The Greek kiwi season started off great, with only one problem during the harvest, says Ioannis Lamproulis of Greek fresh produce exporter Oporello: “This year, the kiwi season started with high expectations, due to high demand from the beginning. Harvesting time went smoothly, with only one single issue; the lack of workers during harvesting time in some regions. In general, all kiwifruits were harvested on time with a total of around 30 to 40 per cent less harvested quantities compared to last year’s harvest. Oporello managed to achieve last year’s harvested quantities of around 4.5 thousand tons of Hayward kiwis and 500 tons of the Greek variety Tsehelides. Up to this point about 80 per cent of our kiwis has already been packed and sold, which means that our selling period will last until the end of April.”
Although demand has been good throughout, this isn’t really reflecting in the prices for Greek kiwis, Lamproulis explains. “The current demand is strong, but prices in general are not following along with the market’s situation. We’re asking for higher prices, as purchasing prices at the field were approximately three times higher than they were last year. However, the European, USA, Canadian and Asian markets don’t seem to be able to follow up with our offers. Iranian kiwis have had a big impact on the Indian market and eventually the Chilean ones will affect the markets of USA and Canada faster.”

Lamproulis states that there were some issues with the weather during cultivation, leading to lower volumes of the kiwis: “This season, we had some unfortunate incidents of flooding in the territory of Thessaly during September, which affected the kiwi cultivation in some regions. Also, the shorter winter seems to have affected the production and eventually we received less quantities of fruits from our orchards. All in all, the season is coming to an end soon. We already have been planning the new kiwi season, we’re waiting to see what the challenges of the 2024/2025 season will be.”

Looking ahead to the future, Oporello is building new cooling chambers, which will allow them to store kiwis in a controlled atmosphere. More investments for other products are expected as well, Lamproulis says. “Until the summer of 2024, we’ll be in the process of finishing an investment on new cooling chambers, which will allow us to keep strong and healthy kiwis in a controlled atmosphere in our region. We’re in discussions with a global supplier of fresh fruits, which intends to invest in the Greek market. This isn’t only on the kiwis but also on apples, cherries and stone fruits. Greece is becoming more popular for the good quality of the produce. And businesses are more modern in the sense that they adopt new techniques and follow models that can work globally. New markets for our produce welcome our products and feedback is positive in general. This gives us the power and strength to invest more in this business.”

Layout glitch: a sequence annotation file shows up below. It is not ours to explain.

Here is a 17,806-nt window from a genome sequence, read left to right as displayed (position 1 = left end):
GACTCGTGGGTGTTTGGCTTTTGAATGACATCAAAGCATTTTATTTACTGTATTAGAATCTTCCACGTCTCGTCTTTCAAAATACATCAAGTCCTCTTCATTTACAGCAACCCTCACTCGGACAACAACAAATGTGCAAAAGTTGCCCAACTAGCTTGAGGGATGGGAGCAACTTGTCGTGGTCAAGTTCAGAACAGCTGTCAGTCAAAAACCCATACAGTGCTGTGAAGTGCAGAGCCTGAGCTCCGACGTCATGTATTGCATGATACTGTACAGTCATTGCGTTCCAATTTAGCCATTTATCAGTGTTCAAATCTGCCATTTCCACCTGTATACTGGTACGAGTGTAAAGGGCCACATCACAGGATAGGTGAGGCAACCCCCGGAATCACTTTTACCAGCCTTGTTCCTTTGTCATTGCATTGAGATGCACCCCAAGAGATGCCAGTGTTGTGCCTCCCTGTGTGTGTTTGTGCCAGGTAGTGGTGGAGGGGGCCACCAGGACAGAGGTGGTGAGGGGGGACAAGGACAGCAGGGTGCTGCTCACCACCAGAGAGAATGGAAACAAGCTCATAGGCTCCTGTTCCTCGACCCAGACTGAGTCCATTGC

With the kiwi season almost over, Oporello will focus on different products to export, and will even import several fruits to meet the demand of tourists in Greece: “We are at the dawn of the kiwi season for this year, we will end our year supplying fresh apples, pears and by May we will be waiting for the new crops of cherries and stone fruits to start. Greece will also need imported fruits this summer such as oranges, lemons and apples and so on, in order to supply the huge demand that will arise from the arrival of tourists on the Greek islands. We are here to fulfil these needs and close the season in September, while planning for the new one,” Lamproulis concludes.

For more information:
Ioannis Lamproulis
Tel: +302410972700

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